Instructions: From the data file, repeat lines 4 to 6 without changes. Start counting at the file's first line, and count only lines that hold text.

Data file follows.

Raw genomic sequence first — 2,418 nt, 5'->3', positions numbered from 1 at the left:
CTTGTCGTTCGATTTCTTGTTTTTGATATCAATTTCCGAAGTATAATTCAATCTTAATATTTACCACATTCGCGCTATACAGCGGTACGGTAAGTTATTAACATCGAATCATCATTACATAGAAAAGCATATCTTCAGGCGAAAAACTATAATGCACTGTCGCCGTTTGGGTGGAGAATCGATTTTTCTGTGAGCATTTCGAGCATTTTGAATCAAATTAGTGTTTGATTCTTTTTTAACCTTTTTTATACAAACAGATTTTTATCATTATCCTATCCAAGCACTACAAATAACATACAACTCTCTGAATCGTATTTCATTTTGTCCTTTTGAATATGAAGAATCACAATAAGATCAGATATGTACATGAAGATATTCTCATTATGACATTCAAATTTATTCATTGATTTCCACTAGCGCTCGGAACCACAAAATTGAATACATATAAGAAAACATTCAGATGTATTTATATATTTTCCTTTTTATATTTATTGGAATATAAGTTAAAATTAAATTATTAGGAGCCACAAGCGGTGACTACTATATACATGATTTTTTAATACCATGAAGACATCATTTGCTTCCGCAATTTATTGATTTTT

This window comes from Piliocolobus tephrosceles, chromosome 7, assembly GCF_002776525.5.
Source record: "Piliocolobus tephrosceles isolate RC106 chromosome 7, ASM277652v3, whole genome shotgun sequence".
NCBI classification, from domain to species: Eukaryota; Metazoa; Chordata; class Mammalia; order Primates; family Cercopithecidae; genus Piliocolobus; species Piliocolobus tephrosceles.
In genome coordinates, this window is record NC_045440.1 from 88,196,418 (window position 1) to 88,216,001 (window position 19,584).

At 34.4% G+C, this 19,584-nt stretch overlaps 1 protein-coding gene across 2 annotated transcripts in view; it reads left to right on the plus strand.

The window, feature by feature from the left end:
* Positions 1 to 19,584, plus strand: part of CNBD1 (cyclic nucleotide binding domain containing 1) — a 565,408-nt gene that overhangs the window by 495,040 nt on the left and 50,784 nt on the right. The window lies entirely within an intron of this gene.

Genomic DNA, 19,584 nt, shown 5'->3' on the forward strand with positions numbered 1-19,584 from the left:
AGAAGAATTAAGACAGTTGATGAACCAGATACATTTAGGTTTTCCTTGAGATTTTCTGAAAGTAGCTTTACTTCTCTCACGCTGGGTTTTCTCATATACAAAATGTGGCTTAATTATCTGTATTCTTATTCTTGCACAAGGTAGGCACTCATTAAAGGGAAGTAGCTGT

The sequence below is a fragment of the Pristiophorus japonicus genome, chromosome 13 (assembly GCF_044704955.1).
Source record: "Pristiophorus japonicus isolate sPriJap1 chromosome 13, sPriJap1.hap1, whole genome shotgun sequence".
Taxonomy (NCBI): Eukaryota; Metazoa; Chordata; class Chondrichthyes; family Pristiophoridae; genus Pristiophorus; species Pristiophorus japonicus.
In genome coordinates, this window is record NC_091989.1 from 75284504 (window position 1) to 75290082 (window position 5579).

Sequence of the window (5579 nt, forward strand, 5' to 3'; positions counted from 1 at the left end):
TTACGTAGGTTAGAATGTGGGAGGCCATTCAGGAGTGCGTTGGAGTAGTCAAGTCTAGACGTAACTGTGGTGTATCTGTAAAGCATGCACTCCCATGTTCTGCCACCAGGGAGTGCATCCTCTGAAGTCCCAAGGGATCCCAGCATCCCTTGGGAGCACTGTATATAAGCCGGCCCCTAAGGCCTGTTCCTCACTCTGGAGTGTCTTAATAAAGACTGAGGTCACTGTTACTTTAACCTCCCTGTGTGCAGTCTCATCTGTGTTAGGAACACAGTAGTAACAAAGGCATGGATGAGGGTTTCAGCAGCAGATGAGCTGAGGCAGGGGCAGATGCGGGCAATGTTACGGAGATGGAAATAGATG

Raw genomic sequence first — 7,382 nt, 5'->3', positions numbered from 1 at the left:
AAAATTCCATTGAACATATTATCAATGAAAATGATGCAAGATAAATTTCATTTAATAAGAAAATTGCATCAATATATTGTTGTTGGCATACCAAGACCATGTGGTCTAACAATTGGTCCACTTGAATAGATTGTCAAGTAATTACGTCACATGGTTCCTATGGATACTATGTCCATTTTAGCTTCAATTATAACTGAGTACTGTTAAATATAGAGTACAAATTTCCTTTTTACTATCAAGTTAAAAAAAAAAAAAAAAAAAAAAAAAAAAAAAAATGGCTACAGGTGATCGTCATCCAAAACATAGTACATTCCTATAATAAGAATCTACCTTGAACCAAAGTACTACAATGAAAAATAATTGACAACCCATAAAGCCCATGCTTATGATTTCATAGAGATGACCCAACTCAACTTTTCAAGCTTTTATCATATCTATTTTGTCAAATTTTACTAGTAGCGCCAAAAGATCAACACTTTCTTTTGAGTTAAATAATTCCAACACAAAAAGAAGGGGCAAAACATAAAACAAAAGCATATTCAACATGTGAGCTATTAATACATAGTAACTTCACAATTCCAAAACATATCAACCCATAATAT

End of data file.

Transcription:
Source record: "Piliocolobus tephrosceles isolate RC106 chromosome 7, ASM277652v3, whole genome shotgun sequence".
NCBI classification, from domain to species: Eukaryota; Metazoa; Chordata; class Mammalia; order Primates; family Cercopithecidae; genus Piliocolobus; species Piliocolobus tephrosceles.
In genome coordinates, this window is record NC_045440.1 from 88,196,418 (window position 1) to 88,216,001 (window position 19,584).